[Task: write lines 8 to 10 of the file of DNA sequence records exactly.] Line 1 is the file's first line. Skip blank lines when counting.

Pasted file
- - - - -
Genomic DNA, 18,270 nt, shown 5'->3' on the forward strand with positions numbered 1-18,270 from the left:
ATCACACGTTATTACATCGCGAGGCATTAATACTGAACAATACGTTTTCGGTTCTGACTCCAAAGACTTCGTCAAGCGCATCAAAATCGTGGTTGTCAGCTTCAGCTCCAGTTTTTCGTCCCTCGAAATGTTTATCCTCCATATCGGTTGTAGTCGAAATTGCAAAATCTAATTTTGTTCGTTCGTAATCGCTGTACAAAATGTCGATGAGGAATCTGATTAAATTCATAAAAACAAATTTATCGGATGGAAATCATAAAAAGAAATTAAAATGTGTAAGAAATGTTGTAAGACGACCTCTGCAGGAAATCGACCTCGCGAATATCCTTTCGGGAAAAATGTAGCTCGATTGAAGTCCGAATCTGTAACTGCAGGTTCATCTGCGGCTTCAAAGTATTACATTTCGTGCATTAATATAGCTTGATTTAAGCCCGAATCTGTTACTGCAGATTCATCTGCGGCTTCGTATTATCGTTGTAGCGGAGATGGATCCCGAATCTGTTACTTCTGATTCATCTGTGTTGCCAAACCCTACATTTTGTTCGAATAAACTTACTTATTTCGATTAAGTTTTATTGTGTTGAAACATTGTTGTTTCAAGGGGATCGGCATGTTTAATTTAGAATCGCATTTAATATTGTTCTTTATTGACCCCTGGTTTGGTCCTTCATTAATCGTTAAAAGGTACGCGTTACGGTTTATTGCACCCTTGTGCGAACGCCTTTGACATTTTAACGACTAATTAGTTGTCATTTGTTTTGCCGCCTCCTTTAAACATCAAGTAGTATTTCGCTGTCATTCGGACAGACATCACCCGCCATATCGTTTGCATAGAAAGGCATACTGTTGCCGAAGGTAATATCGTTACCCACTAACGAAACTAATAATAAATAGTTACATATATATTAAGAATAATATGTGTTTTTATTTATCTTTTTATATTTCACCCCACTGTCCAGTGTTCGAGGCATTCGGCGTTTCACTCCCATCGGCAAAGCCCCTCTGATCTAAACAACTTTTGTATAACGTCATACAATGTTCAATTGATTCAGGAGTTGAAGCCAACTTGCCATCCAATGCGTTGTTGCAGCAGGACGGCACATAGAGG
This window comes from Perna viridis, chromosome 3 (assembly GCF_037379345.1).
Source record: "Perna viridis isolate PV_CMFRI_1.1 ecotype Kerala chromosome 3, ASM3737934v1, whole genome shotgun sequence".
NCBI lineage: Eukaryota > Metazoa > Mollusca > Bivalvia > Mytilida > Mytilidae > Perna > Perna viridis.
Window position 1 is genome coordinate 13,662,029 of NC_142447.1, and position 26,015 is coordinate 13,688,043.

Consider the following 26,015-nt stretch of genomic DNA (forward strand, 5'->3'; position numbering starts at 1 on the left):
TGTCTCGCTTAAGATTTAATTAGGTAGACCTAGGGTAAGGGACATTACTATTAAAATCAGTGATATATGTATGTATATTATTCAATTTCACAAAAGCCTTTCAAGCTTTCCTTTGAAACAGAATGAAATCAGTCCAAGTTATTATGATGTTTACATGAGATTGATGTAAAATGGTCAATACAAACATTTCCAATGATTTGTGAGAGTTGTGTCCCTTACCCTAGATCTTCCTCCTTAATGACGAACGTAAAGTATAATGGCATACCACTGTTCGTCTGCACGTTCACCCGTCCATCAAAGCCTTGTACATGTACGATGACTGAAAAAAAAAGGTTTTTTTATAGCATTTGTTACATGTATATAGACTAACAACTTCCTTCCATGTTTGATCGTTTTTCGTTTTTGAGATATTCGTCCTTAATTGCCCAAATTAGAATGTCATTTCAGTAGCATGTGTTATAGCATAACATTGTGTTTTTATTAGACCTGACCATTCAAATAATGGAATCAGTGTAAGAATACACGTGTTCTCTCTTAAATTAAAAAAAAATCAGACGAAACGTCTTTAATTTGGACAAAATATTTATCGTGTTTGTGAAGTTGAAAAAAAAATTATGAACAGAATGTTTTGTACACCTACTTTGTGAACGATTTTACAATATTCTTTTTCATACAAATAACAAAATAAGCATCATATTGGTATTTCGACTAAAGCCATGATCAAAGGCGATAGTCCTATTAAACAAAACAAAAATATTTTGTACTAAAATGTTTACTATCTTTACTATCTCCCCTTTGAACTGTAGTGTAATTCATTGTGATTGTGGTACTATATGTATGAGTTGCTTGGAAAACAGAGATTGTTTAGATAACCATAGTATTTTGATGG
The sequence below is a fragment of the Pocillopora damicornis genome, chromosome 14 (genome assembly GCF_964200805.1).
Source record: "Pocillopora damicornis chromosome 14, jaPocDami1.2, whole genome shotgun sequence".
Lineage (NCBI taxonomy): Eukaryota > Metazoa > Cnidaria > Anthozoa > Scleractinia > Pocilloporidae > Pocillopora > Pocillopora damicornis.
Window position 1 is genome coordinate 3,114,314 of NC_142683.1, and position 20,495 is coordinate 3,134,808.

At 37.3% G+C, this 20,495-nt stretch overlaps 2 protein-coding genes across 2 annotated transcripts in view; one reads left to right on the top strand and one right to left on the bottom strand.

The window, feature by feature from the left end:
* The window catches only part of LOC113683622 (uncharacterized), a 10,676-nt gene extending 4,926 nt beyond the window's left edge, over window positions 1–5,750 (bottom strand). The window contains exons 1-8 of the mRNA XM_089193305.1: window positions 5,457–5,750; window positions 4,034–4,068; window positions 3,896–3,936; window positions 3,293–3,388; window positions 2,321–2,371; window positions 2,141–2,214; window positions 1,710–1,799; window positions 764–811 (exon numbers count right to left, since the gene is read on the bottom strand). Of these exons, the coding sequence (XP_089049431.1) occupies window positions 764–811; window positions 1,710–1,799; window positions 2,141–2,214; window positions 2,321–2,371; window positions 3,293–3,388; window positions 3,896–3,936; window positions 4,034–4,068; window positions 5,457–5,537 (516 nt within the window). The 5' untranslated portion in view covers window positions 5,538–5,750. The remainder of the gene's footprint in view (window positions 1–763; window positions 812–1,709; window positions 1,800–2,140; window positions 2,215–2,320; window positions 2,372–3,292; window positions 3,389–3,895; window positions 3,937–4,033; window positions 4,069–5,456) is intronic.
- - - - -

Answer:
TGTCTCGCTTAAGATTTAATTAGGTAGACCTAGGGTAAGGGACATTACTATTAAAATCAGTGATATATGTATGTATATTATTCAATTTCACAAAAGCCTTTCAAGCTTTCCTTTGAAACAGAATGAAATCAGTCCAAGTTATTATGATGTTTACATGAGATTGATGTAAAATGGTCAATACAAACATTTCCAATGATTTGTGAGAGTTGTGTCCCTTACCCTAGATCTTCCTCCTTAATGACGAACGTAAAGTATAATGGCATACCACTGTTCGTCTGCACGTTCACCCGTCCATCAAAGCCTTGTACATGTACGATGACTGAAAAAAAAAGGTTTTTTTATAGCATTTGTTACATGTATATAGACTAACAACTTCCTTCCATGTTTGATCGTTTTTCGTTTTTGAGATATTCGTCCTTAATTGCCCAAATTAGAATGTCATTTCAGTAGCATGTGTTATAGCATAACATTGTGTTTTTATTAGACCTGACCATTCAAATAATGGAATCAGTGTAAGAATACACGTGTTCTCTCTTAAATTAAAAAAAAATCAGACGAAACGTCTTTAATTTGGACAAAATATTTATCGTGTTTGTGAAGTTGAAAAAAAAATTATGAACAGAATGTTTTGTACACCTACTTTGTGAACGATTTTACAATATTCTTTTTCATACAAATAACAAAATAAGCATCATATTGGTATTTCGACTAAAGCCATGATCAAAGGCGATAGTCCTATTAAACAAAACAAAAATATTTTGTACTAAAATGTTTACTATCTTTACTATCTCCCCTTTGAACTGTAGTGTAATTCATTGTGATTGTGGTACTATATGTATGAGTTGCTTGGAAAACAGAGATTGTTTAGATAACCATAGTATTTTGATGG
The sequence below is a fragment of the Pocillopora damicornis genome, chromosome 14 (genome assembly GCF_964200805.1).
Source record: "Pocillopora damicornis chromosome 14, jaPocDami1.2, whole genome shotgun sequence".